There are people whose lives center around their children. I have no quarrel with these people, but I am not one of them.
I don’t feel my life has been incomplete without children, nor do I have any regrets about avoiding them.
However, as I was reading messages from my sister who had traveled to Duluth to take provisions to her number one son, who is matriculating as a freshman at UMD, it occurred to me there is one advantage to having kids.
Despite their liabilities, kids provide milestones along the road of life.
This is an area in which many of us who are childless are deficient.
It’s easy to keep track of time when we are young.
As we progress through the grades in school, we have regular updates, and we can associate where we were and how old we were at a particular time by the grade we were in.
Those who go to college have another clear marker.
Other major life events, such as marriages, buying our first house, and getting our first “real” job also provide milestones to help us keep track of where we are in the journey of life.
For those of us without children, once we are established, we enter a vast trackless area in which there are few milestones to give us context.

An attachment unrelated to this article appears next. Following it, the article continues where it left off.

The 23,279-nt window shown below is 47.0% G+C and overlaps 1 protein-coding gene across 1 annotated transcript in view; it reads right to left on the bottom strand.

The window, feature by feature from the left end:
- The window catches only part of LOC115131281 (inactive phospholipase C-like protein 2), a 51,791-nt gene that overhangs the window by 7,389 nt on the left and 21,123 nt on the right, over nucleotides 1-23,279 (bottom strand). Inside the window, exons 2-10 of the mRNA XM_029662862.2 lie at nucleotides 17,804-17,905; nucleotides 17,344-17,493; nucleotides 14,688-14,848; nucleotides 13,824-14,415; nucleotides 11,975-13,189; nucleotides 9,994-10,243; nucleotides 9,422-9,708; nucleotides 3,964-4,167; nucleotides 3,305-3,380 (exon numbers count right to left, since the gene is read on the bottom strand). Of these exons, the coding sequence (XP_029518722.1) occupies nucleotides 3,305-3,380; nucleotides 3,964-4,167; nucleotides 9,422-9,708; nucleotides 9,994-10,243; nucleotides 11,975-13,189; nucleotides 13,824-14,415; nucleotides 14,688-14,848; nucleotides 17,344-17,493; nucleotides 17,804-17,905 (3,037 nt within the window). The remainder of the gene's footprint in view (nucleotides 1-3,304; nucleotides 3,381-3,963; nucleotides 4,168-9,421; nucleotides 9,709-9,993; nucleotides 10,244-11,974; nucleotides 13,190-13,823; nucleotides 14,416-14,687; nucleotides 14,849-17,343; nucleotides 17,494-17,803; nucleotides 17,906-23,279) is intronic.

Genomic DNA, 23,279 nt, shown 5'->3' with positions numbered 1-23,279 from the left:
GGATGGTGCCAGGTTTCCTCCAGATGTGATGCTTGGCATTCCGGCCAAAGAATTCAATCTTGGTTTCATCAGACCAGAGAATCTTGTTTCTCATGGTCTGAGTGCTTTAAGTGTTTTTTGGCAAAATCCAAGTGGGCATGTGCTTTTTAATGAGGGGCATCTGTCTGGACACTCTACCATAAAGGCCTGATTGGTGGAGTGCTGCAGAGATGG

We might drift along, with one day seeming much like the rest.
Days turn into weeks, which become months and then years.
Then, one day, we might find ourselves sitting in a memorial service for one of our brothers, and come to the realization that we are, if not old, certainly within hailing distance.
We might be puzzled, because we are sure the last time we looked, we were still young and vibrant.
We might wonder what happened to all the intervening years.
Without milestones to help us mark the journey, we might feel a bit lost.
People who have kids don’t have that problem.
Once they are established, they start a whole new set of milestones, from the birth of each of their children, to their progression through school, to the time the tax-deductables leave the nest and start their own adult lives.
Parents likely remember their children’s weddings, their first residence, and all the other firsts in their lives.
It doesn’t end there, however. There may be grandchildren or great grandchildren to follow, adding milestones of their own.
I doubt parents are ever surprised by the realization that they are getting old, because they spend their lives watching their children pushing them down the road.
People who want kids are often highly motivated to start a family, and frankly, they need that kind of commitment with all the challenges facing families today.
On the other hand, people who are not interested in having children should never be pushed to do so. Contrary to popular fiction, being a parent is not for everyone.
There are days when I have all I can do to take care of myself. I can’t imagine what an unmitigated disaster it might be if I had to sort out a bunch of kids, as well.
So, despite the fact that kids would provide me with benchmarks along the road of life, I think I’ll pass.
Instead, maybe I’ll just start a journal to keep track of the highlights as they occur.
That may not be a bad idea anyway. Wisdom may come with age, but a better memory does not.